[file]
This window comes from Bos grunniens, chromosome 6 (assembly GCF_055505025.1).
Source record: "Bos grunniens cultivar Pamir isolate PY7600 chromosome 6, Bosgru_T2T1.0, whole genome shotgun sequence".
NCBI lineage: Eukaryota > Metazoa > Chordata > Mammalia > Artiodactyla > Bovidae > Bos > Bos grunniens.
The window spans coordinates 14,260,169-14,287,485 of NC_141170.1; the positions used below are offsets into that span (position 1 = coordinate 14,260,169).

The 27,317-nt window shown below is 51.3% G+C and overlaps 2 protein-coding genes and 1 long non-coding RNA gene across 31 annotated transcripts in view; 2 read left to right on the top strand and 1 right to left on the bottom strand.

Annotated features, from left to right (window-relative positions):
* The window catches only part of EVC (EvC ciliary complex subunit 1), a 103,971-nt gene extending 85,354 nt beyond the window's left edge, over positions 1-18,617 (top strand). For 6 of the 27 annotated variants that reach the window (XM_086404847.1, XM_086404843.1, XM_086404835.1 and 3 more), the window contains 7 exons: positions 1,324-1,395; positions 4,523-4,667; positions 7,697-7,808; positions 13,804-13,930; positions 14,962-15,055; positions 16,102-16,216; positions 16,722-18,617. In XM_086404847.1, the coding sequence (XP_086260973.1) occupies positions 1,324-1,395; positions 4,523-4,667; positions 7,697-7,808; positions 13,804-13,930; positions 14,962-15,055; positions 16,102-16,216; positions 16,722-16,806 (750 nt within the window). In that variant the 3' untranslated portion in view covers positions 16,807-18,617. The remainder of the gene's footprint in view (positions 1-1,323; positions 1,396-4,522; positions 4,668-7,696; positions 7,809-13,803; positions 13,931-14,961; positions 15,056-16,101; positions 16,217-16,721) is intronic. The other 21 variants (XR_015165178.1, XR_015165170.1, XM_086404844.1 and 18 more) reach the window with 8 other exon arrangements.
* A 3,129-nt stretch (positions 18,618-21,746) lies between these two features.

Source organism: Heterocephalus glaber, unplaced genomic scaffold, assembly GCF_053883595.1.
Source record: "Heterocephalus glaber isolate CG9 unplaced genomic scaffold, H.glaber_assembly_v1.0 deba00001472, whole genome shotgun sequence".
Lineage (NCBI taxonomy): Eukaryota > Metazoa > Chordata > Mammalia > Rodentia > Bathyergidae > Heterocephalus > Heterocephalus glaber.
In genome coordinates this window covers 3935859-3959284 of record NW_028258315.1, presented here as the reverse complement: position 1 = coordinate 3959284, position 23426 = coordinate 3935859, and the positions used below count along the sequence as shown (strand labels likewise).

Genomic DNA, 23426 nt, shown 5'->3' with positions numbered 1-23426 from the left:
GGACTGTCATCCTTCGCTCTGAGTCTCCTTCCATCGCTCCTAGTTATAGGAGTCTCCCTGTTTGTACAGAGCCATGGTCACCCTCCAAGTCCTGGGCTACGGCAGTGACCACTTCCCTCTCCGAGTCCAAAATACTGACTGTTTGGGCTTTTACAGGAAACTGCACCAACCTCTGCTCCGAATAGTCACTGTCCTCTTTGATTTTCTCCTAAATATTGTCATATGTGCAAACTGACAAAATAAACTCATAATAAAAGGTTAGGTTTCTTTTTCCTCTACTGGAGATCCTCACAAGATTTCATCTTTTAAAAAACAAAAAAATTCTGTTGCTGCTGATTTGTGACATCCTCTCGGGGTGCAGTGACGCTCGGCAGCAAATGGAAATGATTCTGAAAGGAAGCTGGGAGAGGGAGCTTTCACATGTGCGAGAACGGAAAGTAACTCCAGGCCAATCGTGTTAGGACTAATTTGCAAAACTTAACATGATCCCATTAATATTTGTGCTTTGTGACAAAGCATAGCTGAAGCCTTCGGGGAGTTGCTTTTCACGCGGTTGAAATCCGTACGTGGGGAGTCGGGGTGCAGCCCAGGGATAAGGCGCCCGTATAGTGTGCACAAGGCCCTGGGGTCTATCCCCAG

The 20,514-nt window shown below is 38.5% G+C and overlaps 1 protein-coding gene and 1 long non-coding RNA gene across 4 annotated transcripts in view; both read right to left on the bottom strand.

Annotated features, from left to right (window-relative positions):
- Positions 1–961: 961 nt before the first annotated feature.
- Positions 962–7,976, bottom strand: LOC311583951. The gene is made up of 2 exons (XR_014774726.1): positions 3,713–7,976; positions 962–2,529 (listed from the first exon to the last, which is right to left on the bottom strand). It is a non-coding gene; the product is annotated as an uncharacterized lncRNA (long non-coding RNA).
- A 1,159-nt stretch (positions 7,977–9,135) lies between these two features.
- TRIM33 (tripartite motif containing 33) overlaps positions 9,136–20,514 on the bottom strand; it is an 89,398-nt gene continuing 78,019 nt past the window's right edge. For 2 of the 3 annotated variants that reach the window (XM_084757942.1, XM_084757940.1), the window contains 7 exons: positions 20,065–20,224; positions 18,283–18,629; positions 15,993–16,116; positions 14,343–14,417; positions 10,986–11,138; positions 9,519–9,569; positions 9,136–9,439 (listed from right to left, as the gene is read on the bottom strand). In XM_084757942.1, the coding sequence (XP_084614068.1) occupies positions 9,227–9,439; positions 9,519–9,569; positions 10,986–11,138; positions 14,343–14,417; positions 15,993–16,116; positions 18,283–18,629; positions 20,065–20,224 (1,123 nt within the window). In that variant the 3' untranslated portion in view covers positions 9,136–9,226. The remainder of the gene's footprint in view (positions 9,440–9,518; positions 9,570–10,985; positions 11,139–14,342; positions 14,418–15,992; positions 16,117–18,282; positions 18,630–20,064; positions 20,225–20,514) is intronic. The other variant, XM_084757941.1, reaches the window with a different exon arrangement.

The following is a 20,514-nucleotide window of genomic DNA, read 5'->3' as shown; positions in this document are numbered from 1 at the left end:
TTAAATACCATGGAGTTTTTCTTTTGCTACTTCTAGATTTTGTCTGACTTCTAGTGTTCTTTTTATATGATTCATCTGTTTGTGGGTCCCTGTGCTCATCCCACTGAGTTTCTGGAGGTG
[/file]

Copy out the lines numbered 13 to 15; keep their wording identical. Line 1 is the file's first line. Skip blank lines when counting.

Genomic DNA, 23426 nt, shown 5'->3' with positions numbered 1-23426 from the left:
GGACTGTCATCCTTCGCTCTGAGTCTCCTTCCATCGCTCCTAGTTATAGGAGTCTCCCTGTTTGTACAGAGCCATGGTCACCCTCCAAGTCCTGGGCTACGGCAGTGACCACTTCCCTCTCCGAGTCCAAAATACTGACTGTTTGGGCTTTTACAGGAAACTGCACCAACCTCTGCTCCGAATAGTCACTGTCCTCTTTGATTTTCTCCTAAATATTGTCATATGTGCAAACTGACAAAATAAACTCATAATAAAAGGTTAGGTTTCTTTTTCCTCTACTGGAGATCCTCACAAGATTTCATCTTTTAAAAAACAAAAAAATTCTGTTGCTGCTGATTTGTGACATCCTCTCGGGGTGCAGTGACGCTCGGCAGCAAATGGAAATGATTCTGAAAGGAAGCTGGGAGAGGGAGCTTTCACATGTGCGAGAACGGAAAGTAACTCCAGGCCAATCGTGTTAGGACTAATTTGCAAAACTTAACATGATCCCATTAATATTTGTGCTTTGTGACAAAGCATAGCTGAAGCCTTCGGGGAGTTGCTTTTCACGCGGTTGAAATCCGTACGTGGGGAGTCGGGGTGCAGCCCAGGGATAAGGCGCCCGTATAGTGTGCACAAGGCCCTGGGGTCTATCCCCAG

The 20,514-nt window shown below is 38.5% G+C and overlaps 1 protein-coding gene and 1 long non-coding RNA gene across 4 annotated transcripts in view; both read right to left on the bottom strand.